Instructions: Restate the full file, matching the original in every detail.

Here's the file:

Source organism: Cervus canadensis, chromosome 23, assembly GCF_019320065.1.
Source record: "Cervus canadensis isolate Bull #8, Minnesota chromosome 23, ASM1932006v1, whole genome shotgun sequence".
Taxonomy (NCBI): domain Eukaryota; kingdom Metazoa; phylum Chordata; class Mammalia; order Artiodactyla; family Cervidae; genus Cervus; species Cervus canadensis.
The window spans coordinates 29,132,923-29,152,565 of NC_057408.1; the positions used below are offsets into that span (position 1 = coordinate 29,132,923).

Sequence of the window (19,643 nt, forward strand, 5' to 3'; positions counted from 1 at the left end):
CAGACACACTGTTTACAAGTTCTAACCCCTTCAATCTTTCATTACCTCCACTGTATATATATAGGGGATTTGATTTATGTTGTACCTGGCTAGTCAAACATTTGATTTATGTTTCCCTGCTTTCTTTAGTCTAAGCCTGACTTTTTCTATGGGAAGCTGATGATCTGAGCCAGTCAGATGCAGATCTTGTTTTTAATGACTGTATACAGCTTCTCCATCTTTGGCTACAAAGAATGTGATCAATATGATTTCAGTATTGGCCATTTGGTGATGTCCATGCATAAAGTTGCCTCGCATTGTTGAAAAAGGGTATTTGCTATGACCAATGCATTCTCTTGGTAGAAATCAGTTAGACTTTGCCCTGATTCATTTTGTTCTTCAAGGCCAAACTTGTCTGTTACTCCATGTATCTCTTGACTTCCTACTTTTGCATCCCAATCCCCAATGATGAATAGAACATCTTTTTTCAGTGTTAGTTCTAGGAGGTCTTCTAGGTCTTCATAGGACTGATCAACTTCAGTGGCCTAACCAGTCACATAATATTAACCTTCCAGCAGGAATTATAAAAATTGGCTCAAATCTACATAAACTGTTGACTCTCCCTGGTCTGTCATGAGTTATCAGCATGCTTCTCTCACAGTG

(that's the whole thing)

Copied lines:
Source organism: Cervus canadensis, chromosome 23, assembly GCF_019320065.1.
Source record: "Cervus canadensis isolate Bull #8, Minnesota chromosome 23, ASM1932006v1, whole genome shotgun sequence".
Taxonomy (NCBI): domain Eukaryota; kingdom Metazoa; phylum Chordata; class Mammalia; order Artiodactyla; family Cervidae; genus Cervus; species Cervus canadensis.
The window spans coordinates 29,132,923-29,152,565 of NC_057408.1; the positions used below are offsets into that span (position 1 = coordinate 29,132,923).

Sequence of the window (19,643 nt, forward strand, 5' to 3'; positions counted from 1 at the left end):
CAGACACACTGTTTACAAGTTCTAACCCCTTCAATCTTTCATTACCTCCACTGTATATATATAGGGGATTTGATTTATGTTGTACCTGGCTAGTCAAACATTTGATTTATGTTTCCCTGCTTTCTTTAGTCTAAGCCTGACTTTTTCTATGGGAAGCTGATGATCTGAGCCAGTCAGATGCAGATCTTGTTTTTAATGACTGTATACAGCTTCTCCATCTTTGGCTACAAAGAATGTGATCAATATGATTTCAGTATTGGCCATTTGGTGATGTCCATGCATAAAGTTGCCTCGCATTGTTGAAAAAGGGTATTTGCTATGACCAATGCATTCTCTTGGTAGAAATCAGTTAGACTTTGCCCTGATTCATTTTGTTCTTCAAGGCCAAACTTGTCTGTTACTCCATGTATCTCTTGACTTCCTACTTTTGCATCCCAATCCCCAATGATGAATAGAACATCTTTTTTCAGTGTTAGTTCTAGGAGGTCTTCTAGGTCTTCATAGGACTGATCAACTTCAGTGGCCTAACCAGTCACATAATATTAACCTTCCAGCAGGAATTATAAAAATTGGCTCAAATCTACATAAACTGTTGACTCTCCCTGGTCTGTCATGAGTTATCAGCATGCTTCTCTCACAGTG